Filing a Nonresident State Tax Return

Two states cannot tax you on the same income

Tax forms on computer with paper forms

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If you live in one state but work in another, it's possible that you'll not only have to file a tax return where you live but also in the state where you work. This might be the case even if you didn't actually work in the other state for wages but you otherwise received some type of income there. 

If so, don't panic. It might be time-consuming to file multiple returns, but it's not particularly difficult or challenging. And you won't pay taxes twice because the U.S. Supreme Court has your back. 

How to Get Started

First, you’ll have to figure out how much income you made in the nonresident state and how much income you earned in your home state. Most nonresident returns will use the figures from your federal return, so it will make things much easier if you complete your federal return first.

Allocating Deductions and Income

In most states, you'll list your total income from your federal return in one column and your income as a nonresident in another column. Calculate the percentage of your nonresident income to total income from the totals of those two columns. We'll call this your "nonresident percentage." Depending on what state you're in, you'll use this percentage to allocate either your taxable income, your deductions, or your tax liability.

Allocating Taxable Income

Some states will have you calculate your taxable income in that state as if you were a resident even if you only worked there but didn't live there. You would then multiply this by your "nonresident percentage" to come up with your taxable income as a nonresident. Virginia is an example of a state that uses this method. 

Allocating Deductions

Other states will have you multiply this "nonresident percentage" by your federal deductions. This amount will be your nonresident deduction amount which you will then subtract from the income you made in that state as a nonresident. Maryland uses this method.

Keep in mind that certain federal deductions, such as the deduction for state and local taxes, are not deductible for state tax purposes. You'll have to adjust for these differences on your return, but you'll also be able to add any state-specific tax deductions as well.

Allocating Tax Liability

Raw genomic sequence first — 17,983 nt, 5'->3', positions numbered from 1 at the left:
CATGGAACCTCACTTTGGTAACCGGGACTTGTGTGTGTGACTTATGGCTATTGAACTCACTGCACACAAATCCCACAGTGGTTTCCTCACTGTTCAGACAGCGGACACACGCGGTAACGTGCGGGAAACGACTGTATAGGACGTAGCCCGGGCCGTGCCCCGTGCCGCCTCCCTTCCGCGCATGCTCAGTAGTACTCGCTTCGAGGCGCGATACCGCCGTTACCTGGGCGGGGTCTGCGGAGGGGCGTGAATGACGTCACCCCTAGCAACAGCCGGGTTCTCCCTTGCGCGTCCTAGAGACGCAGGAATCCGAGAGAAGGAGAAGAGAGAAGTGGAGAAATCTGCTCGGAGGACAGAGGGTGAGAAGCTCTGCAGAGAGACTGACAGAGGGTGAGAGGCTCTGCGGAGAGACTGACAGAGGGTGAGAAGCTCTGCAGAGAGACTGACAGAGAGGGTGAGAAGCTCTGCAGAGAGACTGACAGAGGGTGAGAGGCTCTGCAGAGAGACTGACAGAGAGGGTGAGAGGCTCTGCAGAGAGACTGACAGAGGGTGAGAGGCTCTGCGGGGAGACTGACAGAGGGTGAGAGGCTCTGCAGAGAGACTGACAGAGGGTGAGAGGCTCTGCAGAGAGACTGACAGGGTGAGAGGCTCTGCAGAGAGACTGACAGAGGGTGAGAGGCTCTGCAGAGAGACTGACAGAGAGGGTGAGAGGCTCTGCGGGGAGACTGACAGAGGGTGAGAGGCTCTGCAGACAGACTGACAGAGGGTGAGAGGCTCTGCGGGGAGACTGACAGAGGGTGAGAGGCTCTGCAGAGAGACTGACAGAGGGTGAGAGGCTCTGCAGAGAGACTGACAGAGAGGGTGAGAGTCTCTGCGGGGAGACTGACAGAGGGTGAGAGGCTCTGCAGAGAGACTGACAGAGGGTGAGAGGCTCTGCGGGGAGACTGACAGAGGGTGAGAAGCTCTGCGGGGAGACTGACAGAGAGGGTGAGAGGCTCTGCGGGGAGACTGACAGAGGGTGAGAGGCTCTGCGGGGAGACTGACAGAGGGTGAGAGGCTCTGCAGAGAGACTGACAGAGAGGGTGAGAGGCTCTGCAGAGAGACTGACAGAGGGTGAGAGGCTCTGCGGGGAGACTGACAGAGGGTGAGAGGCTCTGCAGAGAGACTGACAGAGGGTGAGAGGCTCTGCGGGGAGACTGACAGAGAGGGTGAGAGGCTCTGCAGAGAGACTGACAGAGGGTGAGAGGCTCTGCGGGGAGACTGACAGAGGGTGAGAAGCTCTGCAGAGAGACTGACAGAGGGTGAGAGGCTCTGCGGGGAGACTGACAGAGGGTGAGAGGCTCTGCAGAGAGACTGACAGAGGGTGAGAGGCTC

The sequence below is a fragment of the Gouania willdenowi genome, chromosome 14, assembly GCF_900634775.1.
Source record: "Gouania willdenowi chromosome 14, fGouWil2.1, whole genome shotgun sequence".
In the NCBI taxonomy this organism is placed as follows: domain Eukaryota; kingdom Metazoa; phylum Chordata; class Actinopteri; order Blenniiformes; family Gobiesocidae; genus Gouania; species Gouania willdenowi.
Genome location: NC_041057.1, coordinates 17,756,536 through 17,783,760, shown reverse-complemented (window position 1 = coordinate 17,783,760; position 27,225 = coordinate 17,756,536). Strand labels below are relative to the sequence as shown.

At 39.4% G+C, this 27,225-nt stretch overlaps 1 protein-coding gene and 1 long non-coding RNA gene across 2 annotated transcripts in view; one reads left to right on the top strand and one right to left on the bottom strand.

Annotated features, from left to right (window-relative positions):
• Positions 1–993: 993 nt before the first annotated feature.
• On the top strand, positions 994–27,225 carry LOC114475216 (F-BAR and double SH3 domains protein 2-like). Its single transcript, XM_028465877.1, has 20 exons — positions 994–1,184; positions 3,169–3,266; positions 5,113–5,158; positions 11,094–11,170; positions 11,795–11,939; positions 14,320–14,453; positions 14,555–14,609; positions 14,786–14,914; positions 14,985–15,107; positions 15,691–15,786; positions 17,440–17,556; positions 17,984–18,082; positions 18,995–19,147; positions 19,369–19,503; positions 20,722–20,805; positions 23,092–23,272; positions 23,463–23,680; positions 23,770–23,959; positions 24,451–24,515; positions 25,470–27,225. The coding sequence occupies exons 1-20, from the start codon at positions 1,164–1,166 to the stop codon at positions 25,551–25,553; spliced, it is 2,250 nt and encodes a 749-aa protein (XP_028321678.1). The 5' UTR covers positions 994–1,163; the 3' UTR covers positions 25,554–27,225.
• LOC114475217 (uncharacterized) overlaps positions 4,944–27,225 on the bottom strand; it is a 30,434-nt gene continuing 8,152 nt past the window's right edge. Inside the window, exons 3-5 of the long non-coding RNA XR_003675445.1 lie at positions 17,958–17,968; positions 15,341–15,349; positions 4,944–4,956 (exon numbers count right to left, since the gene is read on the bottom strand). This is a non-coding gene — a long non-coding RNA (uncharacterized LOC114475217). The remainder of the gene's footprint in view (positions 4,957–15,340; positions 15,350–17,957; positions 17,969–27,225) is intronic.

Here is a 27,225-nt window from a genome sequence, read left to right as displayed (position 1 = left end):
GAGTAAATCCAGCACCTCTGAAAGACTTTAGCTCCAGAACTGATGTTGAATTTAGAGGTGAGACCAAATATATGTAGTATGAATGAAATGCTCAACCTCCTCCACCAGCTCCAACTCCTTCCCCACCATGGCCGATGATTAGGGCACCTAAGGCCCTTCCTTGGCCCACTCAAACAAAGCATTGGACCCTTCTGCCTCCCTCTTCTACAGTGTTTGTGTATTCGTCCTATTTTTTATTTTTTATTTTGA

Some states, such as Delaware, allow you to offset your nonresident income by your federal itemized deductions after adjusting for non-deductible items such as state and local taxes. These returns then have you multiply your actual tax liability by your "nonresident percentage" to come up with your tax liability as a nonresident. 

If You Moved During the Year

You'll most likely have to file a part-year return instead of a nonresident return if you moved to another state during the year and this is the reason why you have income from two states. Many states have a separate tax form for part-year filers, but in others, you'll simply check a box on the regular resident return indicating that you did not live in the state for the entire year. If your state does offer a part-year return, it should be noted with "PY" on the state's website where tax forms are made available. You'll still have to divide your income between the states. 

Filing the Return in Your Resident State

You’ll also need to file a return in your resident state. You’ll include all your income on this return, even the income you made in the nonresident state because most states tax the income of residents regardless of its source. But you should receive a credit for taxes you paid to the nonresident state. 

Credit for Taxes Paid to Another State

The U.S. Supreme Court ruled in 2015 that two states cannot tax the same income. If you pay tax to Pennsylvania on the income you earned there but New Jersey is your home state, New Jersey can't tax you that same income also. Maryland was hit particularly hard by this decision, as were a handful of other states that had historically collected income tax from residents who worked elsewhere.

States are now required to provide tax credits for taxes paid to other states or jurisdictions. You can subtract this amount from your overall taxable income. Be sure to take this credit on the return you file in your home state

Filing a Return for Mistaken Withholdings

If you're filing a nonresident return because taxes were withheld for the state by mistake and you did not earn any income in the state, you can simply report zero income for that state on your nonresident return. This results in zero tax liability. You'll have a refund balance when you enter the amount mistakenly withheld from your paycheck for the nonresident state.